Treasury pushes to double bounce back loan repayment period to 10 years

Banks resistant to extending bounce back loan repayment period because it creates more work and credit risk for them

UPDATED: The Treasury is pushing for the bounce back loan repayment period to be doubled from five years to 10 years.

Both Government and banks that have jointly lent close to £34bn through the bounce back scheme are afraid of the looming wave of nonrepayment.

More than a million small companies have borrowed under the bounce back scheme, which offers loans of up to £50,000 and are covered by a 100-per-cent state guarantee.

The loans were launched in May after an outcry about the criteria attached to the coronavirus business interruption loans, which made it difficult for small businesses to qualify.

However, the Office for Budget Responsibility estimates that £53bn will eventually be handed to small firms in bounce back loans, with 40 per cent likely to default. This equates to costing the taxpayer £16bn in bad loans.

>See also: Half of small businesses will never repay Bounce Back Loans, warn banks

Bounce back loan repayment

Nearly half of small businesses that have taken out government emergency coronavirus loans do not intend to repay them. Forty-three per cent of businesses that have taken out either bounce back loans or coronavirus business interruption loans said they do not believe the Government will chase the debt, or that they will be unable to repay the loan, according to the Business Banking Resolution Service.

Caroline Stockmann of the Association of Corporate Treasurers told the Telegraph that she supported longer bounce back loan repayment terms and that some of her members had warned of a “very ugly” second half of 2020.

She said: “If large numbers of businesses are struggling and they don’t get any help, the economy is going to go into a worse and worse spiral.”

Ms Stockmann warned that mass defaults could mean banks themselves start to get into trouble.

The Federation of Small Businesses said that the rules of bounce back loans needed to be made more generous to lessen the burden on companies struggling because of the coronavirus pandemic.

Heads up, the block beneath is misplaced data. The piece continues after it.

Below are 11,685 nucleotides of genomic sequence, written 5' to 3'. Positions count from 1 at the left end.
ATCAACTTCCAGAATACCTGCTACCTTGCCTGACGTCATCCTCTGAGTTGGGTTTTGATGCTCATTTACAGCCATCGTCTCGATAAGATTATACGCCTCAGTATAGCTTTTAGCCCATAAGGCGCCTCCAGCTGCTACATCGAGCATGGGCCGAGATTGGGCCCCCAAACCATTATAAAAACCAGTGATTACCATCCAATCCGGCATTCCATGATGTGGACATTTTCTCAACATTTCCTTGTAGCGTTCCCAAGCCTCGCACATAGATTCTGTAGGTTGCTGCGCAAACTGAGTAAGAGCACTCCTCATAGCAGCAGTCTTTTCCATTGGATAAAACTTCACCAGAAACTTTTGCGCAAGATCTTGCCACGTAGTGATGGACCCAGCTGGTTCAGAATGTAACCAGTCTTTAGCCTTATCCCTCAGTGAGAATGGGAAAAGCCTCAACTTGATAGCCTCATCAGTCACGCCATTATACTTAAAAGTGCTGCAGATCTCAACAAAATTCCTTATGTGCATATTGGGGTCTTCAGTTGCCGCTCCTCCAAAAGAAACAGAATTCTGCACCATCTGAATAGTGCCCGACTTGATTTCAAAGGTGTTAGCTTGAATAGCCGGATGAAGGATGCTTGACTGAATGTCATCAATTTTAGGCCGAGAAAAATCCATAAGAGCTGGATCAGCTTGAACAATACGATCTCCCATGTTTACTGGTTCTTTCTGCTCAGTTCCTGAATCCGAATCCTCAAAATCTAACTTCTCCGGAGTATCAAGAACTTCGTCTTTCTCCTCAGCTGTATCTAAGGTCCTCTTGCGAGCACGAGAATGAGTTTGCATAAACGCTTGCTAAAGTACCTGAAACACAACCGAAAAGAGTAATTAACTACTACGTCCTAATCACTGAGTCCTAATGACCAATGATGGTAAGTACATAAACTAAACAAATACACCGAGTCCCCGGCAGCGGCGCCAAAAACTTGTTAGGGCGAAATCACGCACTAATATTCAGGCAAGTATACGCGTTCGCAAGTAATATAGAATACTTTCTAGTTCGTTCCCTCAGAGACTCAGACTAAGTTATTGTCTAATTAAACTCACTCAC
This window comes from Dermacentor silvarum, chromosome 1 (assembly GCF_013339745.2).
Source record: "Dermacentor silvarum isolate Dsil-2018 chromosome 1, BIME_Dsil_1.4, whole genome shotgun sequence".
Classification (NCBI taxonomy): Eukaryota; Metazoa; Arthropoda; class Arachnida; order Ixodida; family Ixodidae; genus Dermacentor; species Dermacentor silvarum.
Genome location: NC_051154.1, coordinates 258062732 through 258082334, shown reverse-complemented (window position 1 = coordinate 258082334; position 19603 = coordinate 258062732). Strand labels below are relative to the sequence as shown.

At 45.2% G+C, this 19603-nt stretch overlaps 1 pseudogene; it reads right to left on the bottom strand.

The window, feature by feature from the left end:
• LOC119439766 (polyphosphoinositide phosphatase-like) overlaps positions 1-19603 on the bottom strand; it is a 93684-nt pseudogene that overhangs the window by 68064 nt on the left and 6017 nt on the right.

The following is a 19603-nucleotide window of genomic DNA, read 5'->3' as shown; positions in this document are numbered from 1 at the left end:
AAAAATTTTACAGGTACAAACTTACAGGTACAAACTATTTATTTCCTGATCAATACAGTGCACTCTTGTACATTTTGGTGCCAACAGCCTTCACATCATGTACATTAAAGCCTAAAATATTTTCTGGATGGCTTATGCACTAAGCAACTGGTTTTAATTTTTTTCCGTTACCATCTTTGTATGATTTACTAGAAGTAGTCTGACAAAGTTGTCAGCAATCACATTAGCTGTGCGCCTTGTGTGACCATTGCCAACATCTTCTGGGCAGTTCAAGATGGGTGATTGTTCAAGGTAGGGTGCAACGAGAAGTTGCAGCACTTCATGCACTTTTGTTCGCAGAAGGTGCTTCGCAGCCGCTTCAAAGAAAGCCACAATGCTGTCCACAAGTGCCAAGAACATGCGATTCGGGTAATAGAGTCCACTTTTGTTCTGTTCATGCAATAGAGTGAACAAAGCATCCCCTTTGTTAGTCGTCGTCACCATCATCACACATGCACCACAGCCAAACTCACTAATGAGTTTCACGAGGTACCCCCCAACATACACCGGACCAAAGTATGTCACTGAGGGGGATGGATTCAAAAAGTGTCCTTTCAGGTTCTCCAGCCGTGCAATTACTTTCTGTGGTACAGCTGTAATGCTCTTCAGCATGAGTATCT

At present, the terms include no payments or interest for the first 12 months and the capital to be repaid within six years at a Government-set interest rate of 2.5 per cent.

Samantha Bamert, boss of lender AskIf, said that the Government should allow repayment of state-backed loans to be paused for five years or longer so that companies have space to grow.

And Ravi Anand of lender ThinCats supported a student loan- style system in which repayments would be linked to how the borrowers perform, so that companies in distress do not have to repay what they borrowed.

However, the Treasury has already apparently ruled out converting its debt in SMEs into equity and is afraid as being seen as partial to small businesses that have taken out bounce back loans, giving them an advantage over SMEs which have just soldiered on.

And the banks are pushing back against doubling the loan period to a decade, because that creates more work and risk. Rather, they are waiting to hear from the Government as to what its guarantee actually means if small businesses are unable to repay the loans.

Code of conduct

Meanwhile, banks and Treasury officials are formulating a common code of conduct as to how all bounce-back-loan lenders treat borrowers, especially ones which are having difficulty with — or have no intention of repaying. The banks realise they are onto a hiding to nothing and a potential PR disaster if they are seen to be hounding mom ‘n’ pop businesses for repayment.

On the other hand banks say they would have to hire hundreds of new staff to deal with defaulting loans just at a moment when banks are dealing with squeezed margins and zero interest rates. Most banks are laying people off, not hiring them.

Further reading

HSBC handling of bounce-back loans branded ‘shambles’ by businesses



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Tim Adler

Tim Adler is group editor of Small Business, Growth Business and Information Age. He is a former commissioning editor at the Daily Telegraph, who has written for the Financial Times, The Times and the...